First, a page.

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B.C. auditor highlights COVID-19 relief program risks, budget dispute with government

Michael Pickup listens to a question as he addresses a news conference regarding his report as Nova Scotia's auditor on June 8, 2016. Pickup, who is now B.C.'s auditor general, says he has a $6-billion difference of opinion with the government on calculating the province's financial bottom line. THE CANADIAN PRESS/Andrew Vaughan. AV

British Columbia’s auditor general says he has a $6-billion difference of opinion with the government on calculating the province’s financial bottom line.

Michael Pickup says an audit of B.C.’s final budget accounting for the 2020-21 fiscal year under-reports revenues by $6 billion, which does not give a clear representation of the province’s financial position.

Read more: B.C.’s economy bouncing back from COVID-19 more quickly than expected

Finance Minister Selina Robinson said in July that B.C.’s public accounts showed a $5.5-billion budget deficit for the fiscal year, almost $3 billion lower than originally forecast.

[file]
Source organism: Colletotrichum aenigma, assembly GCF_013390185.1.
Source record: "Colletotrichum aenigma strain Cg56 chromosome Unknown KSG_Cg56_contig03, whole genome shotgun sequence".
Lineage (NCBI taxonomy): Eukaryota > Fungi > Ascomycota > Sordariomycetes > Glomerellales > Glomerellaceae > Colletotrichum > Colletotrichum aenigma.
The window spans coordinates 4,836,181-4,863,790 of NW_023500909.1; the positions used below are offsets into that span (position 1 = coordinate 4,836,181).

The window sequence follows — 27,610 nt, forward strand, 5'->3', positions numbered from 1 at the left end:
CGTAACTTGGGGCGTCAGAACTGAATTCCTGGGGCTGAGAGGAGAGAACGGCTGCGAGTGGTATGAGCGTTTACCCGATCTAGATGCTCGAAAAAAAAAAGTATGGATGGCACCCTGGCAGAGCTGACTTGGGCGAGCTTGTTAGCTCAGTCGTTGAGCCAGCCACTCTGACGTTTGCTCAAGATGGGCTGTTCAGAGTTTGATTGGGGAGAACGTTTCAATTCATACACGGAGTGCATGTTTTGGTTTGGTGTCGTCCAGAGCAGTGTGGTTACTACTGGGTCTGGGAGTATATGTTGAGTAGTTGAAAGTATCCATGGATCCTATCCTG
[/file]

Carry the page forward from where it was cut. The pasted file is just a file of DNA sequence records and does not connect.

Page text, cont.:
Pickup’s audit says the difference of opinion with the government over the way it reports money it receives from other levels of governments for projects likes roads and bridges has now entered its 10th year.

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B.C.’s comptroller general Carl Fischer says in a response statement included in the auditor’s report, the government prepares its financial statements under the province’s Budget Transparency and Accountability Act.

Pickup says the audit also raises concerns about the risk of fraud in several government COVID-19 relief initiatives.

This report by The Canadian Press was first published Oct. 26, 2021.

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